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Qualities of a Good Mentor

A good mentor:

  • Has a willingness to organize and structure the mentoring relationship instead of relying exclusively on the student taking the initiative to schedule appointments and seek consultation
  • Allocates sufficient time for the advising relationship and has the availability to meet and interact on a regular basis with students
  • Promotes collaboration between faculty and students in research and advising, which includes clear definitions of roles, expectations, and responsibilities
  • Is attentive to the importance of good communication in building a strong working relationship with students
  • Has an ability to provide constructive feedback in a supportive way that challenges graduate students to improve their skills and strive towards excellence
  • Gives appropriate feedback whenever there is a significant concern and provides guidance on the changes that are necessary
  • Helps graduate students set realistic goals and holds them accountable
  • Displays an appropriate interest in a student’s life without being intrusive and refers students to available campus or community resources whenever this would be helpful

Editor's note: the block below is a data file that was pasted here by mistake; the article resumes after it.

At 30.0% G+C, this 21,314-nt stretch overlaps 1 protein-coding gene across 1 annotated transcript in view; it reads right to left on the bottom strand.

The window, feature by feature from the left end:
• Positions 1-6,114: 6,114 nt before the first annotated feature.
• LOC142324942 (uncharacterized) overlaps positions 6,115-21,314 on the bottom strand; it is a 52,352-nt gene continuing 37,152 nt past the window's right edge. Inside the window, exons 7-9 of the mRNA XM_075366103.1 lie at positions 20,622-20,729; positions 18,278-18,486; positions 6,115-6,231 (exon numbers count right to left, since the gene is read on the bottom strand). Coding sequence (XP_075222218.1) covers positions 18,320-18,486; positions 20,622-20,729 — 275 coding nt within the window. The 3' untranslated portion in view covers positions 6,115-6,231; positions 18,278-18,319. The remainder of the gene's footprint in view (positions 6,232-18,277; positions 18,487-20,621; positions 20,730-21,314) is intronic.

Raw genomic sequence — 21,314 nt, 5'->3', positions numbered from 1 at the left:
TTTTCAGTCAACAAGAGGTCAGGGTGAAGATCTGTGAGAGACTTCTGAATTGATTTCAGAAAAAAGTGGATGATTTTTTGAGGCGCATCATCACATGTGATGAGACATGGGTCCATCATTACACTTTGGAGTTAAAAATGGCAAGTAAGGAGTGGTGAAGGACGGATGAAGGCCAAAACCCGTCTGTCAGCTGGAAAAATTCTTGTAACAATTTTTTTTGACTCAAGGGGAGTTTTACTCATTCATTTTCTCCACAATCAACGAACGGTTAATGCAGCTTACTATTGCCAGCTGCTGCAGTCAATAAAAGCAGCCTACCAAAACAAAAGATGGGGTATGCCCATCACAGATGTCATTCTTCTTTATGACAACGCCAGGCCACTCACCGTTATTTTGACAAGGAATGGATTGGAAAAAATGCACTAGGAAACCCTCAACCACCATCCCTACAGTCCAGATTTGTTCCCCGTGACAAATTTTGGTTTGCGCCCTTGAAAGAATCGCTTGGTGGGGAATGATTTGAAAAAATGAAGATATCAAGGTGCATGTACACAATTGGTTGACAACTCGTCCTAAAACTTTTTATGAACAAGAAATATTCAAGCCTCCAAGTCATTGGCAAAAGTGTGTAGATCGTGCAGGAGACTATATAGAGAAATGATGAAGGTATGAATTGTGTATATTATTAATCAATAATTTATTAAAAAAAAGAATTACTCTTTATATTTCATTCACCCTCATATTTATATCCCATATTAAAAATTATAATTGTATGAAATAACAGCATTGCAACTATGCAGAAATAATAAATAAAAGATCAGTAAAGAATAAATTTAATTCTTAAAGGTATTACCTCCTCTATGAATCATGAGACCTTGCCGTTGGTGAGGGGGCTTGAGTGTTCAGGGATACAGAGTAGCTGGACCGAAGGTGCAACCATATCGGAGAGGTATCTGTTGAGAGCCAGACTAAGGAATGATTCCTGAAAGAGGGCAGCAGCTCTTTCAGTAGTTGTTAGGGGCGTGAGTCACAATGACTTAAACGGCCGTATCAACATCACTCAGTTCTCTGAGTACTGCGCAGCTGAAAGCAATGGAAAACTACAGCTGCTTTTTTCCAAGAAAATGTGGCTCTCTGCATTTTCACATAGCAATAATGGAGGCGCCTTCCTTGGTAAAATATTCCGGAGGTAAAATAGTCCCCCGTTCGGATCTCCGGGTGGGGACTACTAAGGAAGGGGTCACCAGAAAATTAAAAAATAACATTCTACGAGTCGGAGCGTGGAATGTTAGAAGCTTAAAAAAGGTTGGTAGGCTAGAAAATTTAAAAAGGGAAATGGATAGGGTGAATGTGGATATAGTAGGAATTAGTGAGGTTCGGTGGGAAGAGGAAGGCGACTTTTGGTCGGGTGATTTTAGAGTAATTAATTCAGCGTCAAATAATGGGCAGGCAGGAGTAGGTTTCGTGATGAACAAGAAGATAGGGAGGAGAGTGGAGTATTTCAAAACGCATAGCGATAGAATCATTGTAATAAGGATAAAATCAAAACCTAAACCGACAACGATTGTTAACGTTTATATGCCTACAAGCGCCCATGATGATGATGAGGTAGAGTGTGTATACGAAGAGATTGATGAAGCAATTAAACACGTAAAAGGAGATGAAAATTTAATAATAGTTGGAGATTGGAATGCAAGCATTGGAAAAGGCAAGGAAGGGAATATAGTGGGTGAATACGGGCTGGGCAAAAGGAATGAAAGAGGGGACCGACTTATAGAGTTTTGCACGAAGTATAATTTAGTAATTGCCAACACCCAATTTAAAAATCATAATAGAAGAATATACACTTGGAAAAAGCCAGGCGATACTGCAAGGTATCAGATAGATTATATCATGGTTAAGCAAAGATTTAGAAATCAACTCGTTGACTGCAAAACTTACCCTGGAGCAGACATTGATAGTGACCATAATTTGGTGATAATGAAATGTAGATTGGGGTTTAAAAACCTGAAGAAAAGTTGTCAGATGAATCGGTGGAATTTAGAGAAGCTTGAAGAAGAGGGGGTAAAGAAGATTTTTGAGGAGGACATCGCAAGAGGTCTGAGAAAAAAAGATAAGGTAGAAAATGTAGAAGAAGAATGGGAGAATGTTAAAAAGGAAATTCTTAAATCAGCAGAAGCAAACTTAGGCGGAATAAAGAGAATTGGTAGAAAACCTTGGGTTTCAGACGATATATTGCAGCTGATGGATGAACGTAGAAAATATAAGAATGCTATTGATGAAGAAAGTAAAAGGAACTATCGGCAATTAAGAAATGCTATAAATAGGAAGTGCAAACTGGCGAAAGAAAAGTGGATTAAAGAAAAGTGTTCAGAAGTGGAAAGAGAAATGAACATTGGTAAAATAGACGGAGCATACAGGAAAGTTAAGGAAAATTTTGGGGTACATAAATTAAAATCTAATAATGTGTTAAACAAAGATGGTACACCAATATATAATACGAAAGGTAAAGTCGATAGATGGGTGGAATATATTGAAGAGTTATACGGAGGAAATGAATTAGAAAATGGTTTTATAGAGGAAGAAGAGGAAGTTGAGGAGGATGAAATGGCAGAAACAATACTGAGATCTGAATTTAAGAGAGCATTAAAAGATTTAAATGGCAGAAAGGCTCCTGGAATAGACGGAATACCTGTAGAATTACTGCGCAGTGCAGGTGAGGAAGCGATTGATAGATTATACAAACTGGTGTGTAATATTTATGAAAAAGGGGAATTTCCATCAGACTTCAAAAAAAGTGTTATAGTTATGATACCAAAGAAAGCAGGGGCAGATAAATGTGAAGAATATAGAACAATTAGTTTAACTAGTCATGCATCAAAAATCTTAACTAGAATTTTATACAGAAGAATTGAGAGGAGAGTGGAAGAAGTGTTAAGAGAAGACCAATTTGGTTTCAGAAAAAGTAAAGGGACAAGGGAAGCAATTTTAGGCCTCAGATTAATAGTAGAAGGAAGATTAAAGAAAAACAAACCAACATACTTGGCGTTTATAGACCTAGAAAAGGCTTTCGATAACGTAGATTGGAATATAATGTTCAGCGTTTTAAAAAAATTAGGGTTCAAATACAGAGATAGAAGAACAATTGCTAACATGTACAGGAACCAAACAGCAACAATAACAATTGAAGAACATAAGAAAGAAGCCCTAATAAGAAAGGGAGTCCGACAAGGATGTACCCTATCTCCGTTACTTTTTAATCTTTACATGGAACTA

• Is highly competent and provides technical assistance whenever necessary for a graduate student’s skill development or provides necessary resources
  • Has an awareness of the professional development needs of graduate students at different stages of their careers
  • Is a resource for information on the graduate program, course requirements, qualifying exams, research opportunities, etc.
  • Has sensitivity to cross-cultural issues that affect the advising relationship, including race, gender, sexual orientation, disability status as well as an openness to discussing these with the student as necessary
  • Is involved in all facets of a student’s professional development, including networking, conference presentations, grant writing, assistance with funding whenever possible, job search strategies, etc.
  • Promotes independence and has the ability to see a graduate student’s professional goals and aspirations as valid and legitimate (whether they conform exactly with the hopes and expectations of the adviser or not)
  • Understands how to motivate professionals and applies this knowledge to his/her work with graduate students